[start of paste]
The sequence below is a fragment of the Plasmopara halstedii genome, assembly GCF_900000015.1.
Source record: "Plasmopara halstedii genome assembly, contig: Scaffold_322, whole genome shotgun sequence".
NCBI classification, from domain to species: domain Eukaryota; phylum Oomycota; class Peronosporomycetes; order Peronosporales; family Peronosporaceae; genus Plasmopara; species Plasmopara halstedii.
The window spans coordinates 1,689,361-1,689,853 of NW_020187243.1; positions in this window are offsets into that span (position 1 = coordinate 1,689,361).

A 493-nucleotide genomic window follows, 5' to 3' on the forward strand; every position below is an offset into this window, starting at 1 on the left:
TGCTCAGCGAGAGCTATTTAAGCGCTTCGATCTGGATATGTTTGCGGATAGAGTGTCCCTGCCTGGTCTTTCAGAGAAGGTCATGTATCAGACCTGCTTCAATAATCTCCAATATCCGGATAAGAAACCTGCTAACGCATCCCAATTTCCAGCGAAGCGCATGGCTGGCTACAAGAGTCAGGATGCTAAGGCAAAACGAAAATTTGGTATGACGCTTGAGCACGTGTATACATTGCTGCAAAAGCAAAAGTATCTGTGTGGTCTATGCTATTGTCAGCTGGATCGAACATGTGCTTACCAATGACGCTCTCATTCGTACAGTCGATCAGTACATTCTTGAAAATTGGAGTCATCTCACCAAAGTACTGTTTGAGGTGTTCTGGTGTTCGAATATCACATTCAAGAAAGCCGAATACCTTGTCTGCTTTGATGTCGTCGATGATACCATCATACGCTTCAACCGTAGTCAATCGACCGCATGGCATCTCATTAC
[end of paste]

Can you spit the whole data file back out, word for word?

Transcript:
The sequence below is a fragment of the Plasmopara halstedii genome, assembly GCF_900000015.1.
Source record: "Plasmopara halstedii genome assembly, contig: Scaffold_322, whole genome shotgun sequence".
NCBI classification, from domain to species: domain Eukaryota; phylum Oomycota; class Peronosporomycetes; order Peronosporales; family Peronosporaceae; genus Plasmopara; species Plasmopara halstedii.
The window spans coordinates 1,689,361-1,689,853 of NW_020187243.1; positions in this window are offsets into that span (position 1 = coordinate 1,689,361).

A 493-nucleotide genomic window follows, 5' to 3' on the forward strand; every position below is an offset into this window, starting at 1 on the left:
TGCTCAGCGAGAGCTATTTAAGCGCTTCGATCTGGATATGTTTGCGGATAGAGTGTCCCTGCCTGGTCTTTCAGAGAAGGTCATGTATCAGACCTGCTTCAATAATCTCCAATATCCGGATAAGAAACCTGCTAACGCATCCCAATTTCCAGCGAAGCGCATGGCTGGCTACAAGAGTCAGGATGCTAAGGCAAAACGAAAATTTGGTATGACGCTTGAGCACGTGTATACATTGCTGCAAAAGCAAAAGTATCTGTGTGGTCTATGCTATTGTCAGCTGGATCGAACATGTGCTTACCAATGACGCTCTCATTCGTACAGTCGATCAGTACATTCTTGAAAATTGGAGTCATCTCACCAAAGTACTGTTTGAGGTGTTCTGGTGTTCGAATATCACATTCAAGAAAGCCGAATACCTTGTCTGCTTTGATGTCGTCGATGATACCATCATACGCTTCAACCGTAGTCAATCGACCGCATGGCATCTCATTAC